A recent Reddit post inspired me to scour through my photographic archives in search of proof that I’ve improved as a photographer over the past several years. My hunt led me on a nostalgic tour through time, questionable data retention practices, and my entire
D:\ drive. While it quickly became obvious that I’ve learned from previous mistakes, what I discovered forced me to rethink what it means to have become “a better photographer.”
The very first digital photograph that I have proof of taking is timestamped “October 10, 2004.” It’s a hastily-produced 2.1 megapixel snapshot of the very first computer that I built a couple of months prior. The top of the case is cropped out of the frame. A huge spot of glare is reflecting off of the clear plastic side panel. The glare does little to obstruct the view of my tangled cable management.
My first serious foray into digital arts started somewhere around this time. My father bought me a copy of Pinnacle Studio 9 and graciously let my cousin, my sister, and I use the family camcorder. The three of us spent family gatherings making short movies and editing them. My first “special visual effect” consisted of teleporting myself into a pile of dirt.
Making funny movies was a great source of joy to 12-year-old me. Inevitably, there would be times where my two favorite co-actors weren’t available, and I’d be forced to find other ways to express myself artistically. Dad’s digital camera seemed like a compelling tool for that purpose, so I started experimenting with still photography.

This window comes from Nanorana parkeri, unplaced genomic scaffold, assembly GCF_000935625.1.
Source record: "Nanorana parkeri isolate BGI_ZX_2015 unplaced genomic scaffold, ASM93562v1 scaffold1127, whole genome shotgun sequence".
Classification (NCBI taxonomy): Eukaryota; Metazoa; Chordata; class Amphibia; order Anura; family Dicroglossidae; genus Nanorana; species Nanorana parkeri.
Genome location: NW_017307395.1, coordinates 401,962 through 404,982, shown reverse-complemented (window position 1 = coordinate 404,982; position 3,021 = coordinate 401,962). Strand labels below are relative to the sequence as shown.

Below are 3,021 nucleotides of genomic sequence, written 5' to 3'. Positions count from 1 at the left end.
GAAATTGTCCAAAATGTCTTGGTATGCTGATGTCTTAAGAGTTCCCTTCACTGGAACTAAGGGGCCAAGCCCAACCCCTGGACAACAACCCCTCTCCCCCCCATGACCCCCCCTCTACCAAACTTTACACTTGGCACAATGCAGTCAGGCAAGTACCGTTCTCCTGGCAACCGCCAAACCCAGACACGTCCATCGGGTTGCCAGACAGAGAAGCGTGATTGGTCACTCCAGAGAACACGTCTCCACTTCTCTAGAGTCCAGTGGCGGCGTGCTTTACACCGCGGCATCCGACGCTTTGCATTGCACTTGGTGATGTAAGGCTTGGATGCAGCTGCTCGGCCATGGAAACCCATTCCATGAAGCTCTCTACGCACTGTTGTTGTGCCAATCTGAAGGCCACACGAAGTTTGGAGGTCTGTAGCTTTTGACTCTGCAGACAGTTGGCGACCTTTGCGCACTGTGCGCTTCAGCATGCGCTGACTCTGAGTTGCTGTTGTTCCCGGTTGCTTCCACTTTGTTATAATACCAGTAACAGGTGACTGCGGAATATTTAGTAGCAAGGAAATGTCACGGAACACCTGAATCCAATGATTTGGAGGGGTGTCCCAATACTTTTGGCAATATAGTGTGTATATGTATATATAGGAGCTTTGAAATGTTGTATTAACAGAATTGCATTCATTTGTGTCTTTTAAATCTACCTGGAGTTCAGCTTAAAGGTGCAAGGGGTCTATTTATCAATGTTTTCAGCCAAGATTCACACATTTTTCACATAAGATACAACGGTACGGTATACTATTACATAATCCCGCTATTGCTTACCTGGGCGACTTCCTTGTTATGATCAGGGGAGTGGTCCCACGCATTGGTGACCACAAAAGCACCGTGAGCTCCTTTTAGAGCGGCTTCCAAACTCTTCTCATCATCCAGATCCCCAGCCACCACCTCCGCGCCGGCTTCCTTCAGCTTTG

Over the next several years, my visual eye and knowledge of cameras improved significantly. I’d like to share a few examples of how far I’ve come, some background behind each photo in each comparison, and what I see when I compare old versus new.
- I’ve become way more intentional about my photography.
- My eye for composition has drastically improved over the past 15 years, even more than I thought.
- I’ve learned how to use light to greater effect.
- Post-processing is very important to me now; I won’t call a photo “finished” until it’s been through Lightroom.
- I’m way more critical of my work now than I used to be.
- Photography is the best way I have to remember my past.
That Was a Mighty Foggy London Day, Wasn’t It?
Yes, it was. When I was in 8th grade, my family and I spent a couple of days exploring London before heading off to Italy. I took so many photos with a little Sony point-and-shoot. It saved photos onto full-sized Memory Sticks. Remember those proprietary little buggers?
I recall eating fish & chips for the first time, riding the London Eye, and taking tons of pictures of things that fascinated me. I now recall specifically not thinking about composition at all. Instead, I only wanted to capture every second of what I was experiencing.